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Diverging and Converging for Team-Based Learning

Written by Tony Morgan, Louisa Hill, Lena Jaspersen, Emma Peasland


Diverging and Converging for Team-Based Learning 

Working on team-based activities can be challenging for many students. For example, some students feel uncomfortable or not sufficiently confident to actively and consistently engage during group discussions.  

While this can be detrimental to team-based activities, more importantly, it can impact individual student learning and experiences. This can be particularly the case for students who struggle with confidence, have more introverted personalities and/or where English is not their first language. 

Diverging and converging is a simple, effective and inclusive approach for encouraging and supporting students to engage during team-based activities. 

  • In the Diverge Step, everyone in the group is encouraged to provide individual insights and/or inputs into a task. To ensure students are not influenced or intimidated by their peers, this step is carried out in silence to enable each student to provide their unique input. 
  • In the following Converge Step, the group works together to review the individual inputs and make team-based decisions before progressing to the next steps. 

The Interdisciplinary and Digitally Enhanced learning and enhancing Employability Skills (I-DE-ES) LITE Project has carried out research into the benefits of this approach. The project has taken input from student experiences of undertaking the ’Innovation Thinking and Practice’ module. During this module, diverse interdisciplinary teams of student work on real-world innovation challenges. They also make extensive use of diverge and converge activities, write reflective journals and deliver a summative assignment essay.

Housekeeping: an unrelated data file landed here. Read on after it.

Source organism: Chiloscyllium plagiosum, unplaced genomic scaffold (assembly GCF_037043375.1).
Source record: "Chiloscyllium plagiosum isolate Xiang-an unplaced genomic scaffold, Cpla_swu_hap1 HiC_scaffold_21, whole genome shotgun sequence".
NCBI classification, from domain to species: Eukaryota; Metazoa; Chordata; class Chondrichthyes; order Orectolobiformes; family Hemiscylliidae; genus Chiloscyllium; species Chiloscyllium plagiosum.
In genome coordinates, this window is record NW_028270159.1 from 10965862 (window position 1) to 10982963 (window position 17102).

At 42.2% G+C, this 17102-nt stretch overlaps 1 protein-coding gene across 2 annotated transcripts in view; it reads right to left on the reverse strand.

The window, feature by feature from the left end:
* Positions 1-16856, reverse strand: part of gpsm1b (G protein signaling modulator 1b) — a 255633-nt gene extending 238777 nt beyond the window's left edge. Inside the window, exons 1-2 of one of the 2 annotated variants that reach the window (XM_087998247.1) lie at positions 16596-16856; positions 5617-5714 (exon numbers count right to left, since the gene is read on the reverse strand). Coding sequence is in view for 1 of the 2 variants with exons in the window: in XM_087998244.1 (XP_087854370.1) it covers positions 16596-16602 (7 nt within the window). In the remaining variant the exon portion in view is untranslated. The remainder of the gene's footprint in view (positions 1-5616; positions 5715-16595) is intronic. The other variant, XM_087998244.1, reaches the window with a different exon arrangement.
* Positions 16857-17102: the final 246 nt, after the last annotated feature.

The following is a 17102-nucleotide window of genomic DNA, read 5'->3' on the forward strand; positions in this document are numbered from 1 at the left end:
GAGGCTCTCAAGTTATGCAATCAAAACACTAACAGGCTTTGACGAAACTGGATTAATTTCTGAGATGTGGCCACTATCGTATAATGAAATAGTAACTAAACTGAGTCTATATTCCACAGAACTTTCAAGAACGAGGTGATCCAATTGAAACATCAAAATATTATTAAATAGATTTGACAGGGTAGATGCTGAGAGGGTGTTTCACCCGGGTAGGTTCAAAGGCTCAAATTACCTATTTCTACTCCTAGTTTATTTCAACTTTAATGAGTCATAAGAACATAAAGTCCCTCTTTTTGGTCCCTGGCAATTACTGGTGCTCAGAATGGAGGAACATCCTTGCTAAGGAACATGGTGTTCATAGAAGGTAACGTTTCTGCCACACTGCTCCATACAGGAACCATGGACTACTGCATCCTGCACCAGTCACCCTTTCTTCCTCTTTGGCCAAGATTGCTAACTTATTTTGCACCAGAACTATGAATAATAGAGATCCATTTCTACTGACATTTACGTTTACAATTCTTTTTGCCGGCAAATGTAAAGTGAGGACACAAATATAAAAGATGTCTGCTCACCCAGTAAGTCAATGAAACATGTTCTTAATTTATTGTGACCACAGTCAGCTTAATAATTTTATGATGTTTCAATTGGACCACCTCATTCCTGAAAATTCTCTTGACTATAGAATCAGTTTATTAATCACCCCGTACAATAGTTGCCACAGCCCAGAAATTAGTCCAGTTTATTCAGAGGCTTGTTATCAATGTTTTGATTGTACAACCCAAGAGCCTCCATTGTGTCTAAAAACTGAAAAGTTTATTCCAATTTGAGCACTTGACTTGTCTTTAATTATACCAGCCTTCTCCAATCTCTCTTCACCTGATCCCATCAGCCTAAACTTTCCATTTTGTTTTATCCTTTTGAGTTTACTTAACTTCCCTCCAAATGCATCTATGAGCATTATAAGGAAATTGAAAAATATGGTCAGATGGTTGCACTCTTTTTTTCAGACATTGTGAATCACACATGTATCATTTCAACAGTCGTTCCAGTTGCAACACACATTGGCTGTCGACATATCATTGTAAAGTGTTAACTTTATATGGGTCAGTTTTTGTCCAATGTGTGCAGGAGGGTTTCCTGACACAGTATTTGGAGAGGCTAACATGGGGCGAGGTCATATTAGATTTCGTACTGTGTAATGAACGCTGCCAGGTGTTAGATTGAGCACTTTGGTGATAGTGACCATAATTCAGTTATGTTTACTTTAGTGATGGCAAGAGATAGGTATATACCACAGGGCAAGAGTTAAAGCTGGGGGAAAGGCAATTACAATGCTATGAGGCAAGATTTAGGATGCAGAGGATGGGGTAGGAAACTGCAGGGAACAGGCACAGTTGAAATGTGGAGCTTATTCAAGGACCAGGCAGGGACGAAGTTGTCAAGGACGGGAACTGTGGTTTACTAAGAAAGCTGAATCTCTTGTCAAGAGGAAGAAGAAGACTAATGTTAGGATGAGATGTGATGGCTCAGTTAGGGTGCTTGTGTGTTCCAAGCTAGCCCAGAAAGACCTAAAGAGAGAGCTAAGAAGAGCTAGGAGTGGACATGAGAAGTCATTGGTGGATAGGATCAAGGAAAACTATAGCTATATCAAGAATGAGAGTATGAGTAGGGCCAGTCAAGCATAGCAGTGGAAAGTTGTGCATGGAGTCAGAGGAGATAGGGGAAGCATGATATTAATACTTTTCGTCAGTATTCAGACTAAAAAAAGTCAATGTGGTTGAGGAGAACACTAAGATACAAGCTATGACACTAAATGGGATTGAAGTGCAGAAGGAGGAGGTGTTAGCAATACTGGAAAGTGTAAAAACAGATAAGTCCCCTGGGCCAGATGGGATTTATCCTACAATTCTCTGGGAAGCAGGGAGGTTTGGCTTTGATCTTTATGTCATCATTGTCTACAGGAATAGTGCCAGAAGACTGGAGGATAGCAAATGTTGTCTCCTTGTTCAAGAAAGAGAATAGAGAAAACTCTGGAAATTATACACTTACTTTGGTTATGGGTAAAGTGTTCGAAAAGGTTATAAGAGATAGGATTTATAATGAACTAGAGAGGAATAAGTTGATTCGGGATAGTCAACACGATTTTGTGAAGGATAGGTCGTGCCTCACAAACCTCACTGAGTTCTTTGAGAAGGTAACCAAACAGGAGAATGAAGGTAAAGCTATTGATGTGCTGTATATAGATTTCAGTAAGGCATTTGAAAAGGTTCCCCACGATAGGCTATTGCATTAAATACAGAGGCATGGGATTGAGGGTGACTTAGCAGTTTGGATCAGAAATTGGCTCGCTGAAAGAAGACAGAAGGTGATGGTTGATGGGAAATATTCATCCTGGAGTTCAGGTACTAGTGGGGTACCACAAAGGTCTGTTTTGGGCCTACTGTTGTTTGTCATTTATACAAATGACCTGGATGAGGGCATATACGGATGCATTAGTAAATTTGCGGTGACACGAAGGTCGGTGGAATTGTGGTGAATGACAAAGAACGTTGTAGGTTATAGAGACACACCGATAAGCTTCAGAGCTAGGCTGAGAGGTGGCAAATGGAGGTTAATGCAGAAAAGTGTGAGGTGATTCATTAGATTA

The project has identified the following benefits: 

  • Improved inclusivity – by providing a mechanism where all students feel comfortable and are encouraged to engage in team-based activities – student groups identified as having benefitted include less confident students, introverted students and students where English is not their first language 
  • Improved diversity of inputs – by maximising individual team member engagement 
  • Increased quality of outputs – by using the diversity and combined power of the team to make decisions 

Access the How to Guide 

The approach is simple and easy to use. 

To enable wider use of the Diverge-Converge approach, one of the outputs of the I-DE-ES LITE Project is a simple “How to Guide” that other academics can use to apply the approach to their own teaching.  

The guide includes a simple walk-through of the steps required both in the classroom and virtual learning environments, along with a practical example to bring the approach to life.  

The guide is available in the following formats: (this link is accessible by staff and students at the University of Leeds, please contact Tony using the details below if you work or study elsewhere and would like a copy of the slides)

What Our Students Say: 

  • “We diverged so as not to be influenced by others’ ideas. When we converged, our ideas were far more diverse than before.”  
  • “Quieter members of the group are now becoming more confident and sharing their ideas.”  
  • “Helps to get input without causing anxiety because of having to speak in front of a group.” 
  • “In teamwork individual opinions often get ignored due to ‘group think’. I plan to use this approach in my future career.” 

For More Information 

Contact Tony Morgan in the I-DE-ES LITE Project team